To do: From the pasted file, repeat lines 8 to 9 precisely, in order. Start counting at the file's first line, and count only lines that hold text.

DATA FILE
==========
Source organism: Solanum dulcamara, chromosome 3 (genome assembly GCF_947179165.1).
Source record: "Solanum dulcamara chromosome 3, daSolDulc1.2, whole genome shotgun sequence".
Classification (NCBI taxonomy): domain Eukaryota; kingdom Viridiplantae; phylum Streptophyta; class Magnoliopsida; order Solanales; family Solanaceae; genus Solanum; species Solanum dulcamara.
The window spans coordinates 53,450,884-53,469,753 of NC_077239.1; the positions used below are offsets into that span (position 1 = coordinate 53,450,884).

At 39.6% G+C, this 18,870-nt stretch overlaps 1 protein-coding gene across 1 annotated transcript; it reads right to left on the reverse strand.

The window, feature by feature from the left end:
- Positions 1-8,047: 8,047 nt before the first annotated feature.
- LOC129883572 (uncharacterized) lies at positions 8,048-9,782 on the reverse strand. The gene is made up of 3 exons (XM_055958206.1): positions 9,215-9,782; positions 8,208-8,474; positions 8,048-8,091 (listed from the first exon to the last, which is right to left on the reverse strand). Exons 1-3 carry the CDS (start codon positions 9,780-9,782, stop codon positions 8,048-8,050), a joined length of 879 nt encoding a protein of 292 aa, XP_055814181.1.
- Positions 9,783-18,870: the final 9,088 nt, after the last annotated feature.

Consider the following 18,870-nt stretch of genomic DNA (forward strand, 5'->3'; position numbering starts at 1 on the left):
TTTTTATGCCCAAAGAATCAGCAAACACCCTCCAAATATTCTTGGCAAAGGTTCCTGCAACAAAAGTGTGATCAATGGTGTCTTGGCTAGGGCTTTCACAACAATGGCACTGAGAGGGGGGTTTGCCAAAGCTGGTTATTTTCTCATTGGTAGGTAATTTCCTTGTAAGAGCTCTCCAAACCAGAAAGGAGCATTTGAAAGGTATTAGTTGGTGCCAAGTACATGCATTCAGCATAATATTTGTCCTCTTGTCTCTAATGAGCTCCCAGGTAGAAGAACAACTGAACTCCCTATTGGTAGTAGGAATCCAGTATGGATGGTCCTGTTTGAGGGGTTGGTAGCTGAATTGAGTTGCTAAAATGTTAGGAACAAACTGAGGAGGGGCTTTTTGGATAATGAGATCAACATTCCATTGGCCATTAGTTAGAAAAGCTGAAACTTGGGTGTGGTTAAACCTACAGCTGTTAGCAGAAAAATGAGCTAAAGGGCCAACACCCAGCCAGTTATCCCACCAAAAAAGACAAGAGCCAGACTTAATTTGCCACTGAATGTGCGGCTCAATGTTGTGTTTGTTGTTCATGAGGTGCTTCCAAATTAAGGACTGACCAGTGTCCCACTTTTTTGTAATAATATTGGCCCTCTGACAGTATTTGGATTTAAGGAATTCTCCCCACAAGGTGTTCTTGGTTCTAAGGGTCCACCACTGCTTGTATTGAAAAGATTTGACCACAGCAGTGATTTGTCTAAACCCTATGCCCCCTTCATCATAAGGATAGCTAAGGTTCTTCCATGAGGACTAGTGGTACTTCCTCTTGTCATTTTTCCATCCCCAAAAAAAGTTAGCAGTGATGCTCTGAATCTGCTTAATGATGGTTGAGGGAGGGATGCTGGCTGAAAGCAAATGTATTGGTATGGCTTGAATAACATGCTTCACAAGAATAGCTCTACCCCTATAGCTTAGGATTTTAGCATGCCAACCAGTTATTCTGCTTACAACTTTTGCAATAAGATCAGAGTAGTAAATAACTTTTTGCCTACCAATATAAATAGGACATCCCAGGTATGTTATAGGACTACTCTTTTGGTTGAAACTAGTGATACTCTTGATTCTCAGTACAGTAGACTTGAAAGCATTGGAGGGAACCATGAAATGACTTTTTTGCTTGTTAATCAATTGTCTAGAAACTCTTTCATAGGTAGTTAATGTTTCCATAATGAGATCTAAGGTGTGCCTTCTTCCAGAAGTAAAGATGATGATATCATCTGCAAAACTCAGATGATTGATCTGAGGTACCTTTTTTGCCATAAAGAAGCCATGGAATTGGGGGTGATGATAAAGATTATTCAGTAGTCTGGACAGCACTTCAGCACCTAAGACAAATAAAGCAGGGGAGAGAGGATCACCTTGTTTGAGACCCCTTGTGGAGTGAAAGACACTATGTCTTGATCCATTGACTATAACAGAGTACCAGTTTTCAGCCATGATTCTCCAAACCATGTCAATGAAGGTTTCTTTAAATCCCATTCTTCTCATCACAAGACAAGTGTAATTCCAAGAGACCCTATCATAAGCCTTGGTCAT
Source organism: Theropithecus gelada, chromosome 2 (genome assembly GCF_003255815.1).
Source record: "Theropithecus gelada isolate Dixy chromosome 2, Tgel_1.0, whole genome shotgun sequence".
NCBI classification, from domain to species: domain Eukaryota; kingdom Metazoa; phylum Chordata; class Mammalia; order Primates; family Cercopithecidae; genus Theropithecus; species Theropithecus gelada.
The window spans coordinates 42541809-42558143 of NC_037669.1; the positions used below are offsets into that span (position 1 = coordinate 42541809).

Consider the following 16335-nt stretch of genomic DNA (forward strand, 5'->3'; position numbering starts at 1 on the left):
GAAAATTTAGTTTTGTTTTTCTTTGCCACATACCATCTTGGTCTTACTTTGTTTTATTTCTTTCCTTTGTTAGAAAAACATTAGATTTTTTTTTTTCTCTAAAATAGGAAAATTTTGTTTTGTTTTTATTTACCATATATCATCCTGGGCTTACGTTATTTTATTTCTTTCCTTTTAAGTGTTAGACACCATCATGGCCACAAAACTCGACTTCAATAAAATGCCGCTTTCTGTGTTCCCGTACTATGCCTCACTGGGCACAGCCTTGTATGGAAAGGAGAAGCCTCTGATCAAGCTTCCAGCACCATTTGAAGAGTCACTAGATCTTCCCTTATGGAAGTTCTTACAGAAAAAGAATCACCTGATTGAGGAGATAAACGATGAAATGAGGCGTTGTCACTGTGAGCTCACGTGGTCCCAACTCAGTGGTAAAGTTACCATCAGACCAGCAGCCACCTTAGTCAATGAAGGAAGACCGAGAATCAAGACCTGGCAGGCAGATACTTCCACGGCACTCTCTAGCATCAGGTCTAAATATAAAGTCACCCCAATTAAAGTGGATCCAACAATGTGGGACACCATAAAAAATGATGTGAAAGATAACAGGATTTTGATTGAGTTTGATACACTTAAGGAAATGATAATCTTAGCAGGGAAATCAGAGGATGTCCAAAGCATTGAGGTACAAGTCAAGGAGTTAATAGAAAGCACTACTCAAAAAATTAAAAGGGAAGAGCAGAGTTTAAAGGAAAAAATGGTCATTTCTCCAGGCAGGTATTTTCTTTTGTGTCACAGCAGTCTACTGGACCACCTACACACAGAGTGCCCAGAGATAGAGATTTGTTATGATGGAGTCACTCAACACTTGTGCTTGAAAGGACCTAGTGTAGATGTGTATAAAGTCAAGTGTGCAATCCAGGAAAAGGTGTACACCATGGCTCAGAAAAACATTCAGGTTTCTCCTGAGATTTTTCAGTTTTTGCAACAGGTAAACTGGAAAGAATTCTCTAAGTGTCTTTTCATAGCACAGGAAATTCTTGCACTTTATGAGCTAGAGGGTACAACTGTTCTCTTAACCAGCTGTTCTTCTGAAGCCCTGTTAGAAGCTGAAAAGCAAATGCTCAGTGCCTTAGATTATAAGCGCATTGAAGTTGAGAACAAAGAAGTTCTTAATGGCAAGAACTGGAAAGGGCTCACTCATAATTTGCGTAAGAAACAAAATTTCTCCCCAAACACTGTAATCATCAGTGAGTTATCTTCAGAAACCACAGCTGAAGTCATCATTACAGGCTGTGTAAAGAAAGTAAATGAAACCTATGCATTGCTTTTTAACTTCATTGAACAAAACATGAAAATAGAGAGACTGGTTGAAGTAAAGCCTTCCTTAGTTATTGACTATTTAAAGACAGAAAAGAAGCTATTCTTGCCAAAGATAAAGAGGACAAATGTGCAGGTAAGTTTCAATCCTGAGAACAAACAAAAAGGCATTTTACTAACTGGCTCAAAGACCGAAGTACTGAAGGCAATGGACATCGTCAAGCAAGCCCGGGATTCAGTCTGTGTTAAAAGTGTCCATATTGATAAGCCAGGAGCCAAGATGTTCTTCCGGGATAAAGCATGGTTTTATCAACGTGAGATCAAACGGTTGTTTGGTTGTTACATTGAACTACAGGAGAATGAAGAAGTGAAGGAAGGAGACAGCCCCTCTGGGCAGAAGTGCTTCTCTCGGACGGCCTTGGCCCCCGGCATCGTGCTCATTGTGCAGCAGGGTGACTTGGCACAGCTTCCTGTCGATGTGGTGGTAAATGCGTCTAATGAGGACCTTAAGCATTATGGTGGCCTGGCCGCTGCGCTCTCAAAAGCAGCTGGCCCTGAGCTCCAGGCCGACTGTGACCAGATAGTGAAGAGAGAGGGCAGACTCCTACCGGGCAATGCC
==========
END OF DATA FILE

- LOC129883572 (uncharacterized) lies at positions 8,048-9,782 on the reverse strand. The gene is made up of 3 exons (XM_055958206.1): positions 9,215-9,782; positions 8,208-8,474; positions 8,048-8,091 (listed from the first exon to the last, which is right to left on the reverse strand). Exons 1-3 carry the CDS (start codon positions 9,780-9,782, stop codon positions 8,048-8,050), a joined length of 879 nt encoding a protein of 292 aa, XP_055814181.1.
- Positions 9,783-18,870: the final 9,088 nt, after the last annotated feature.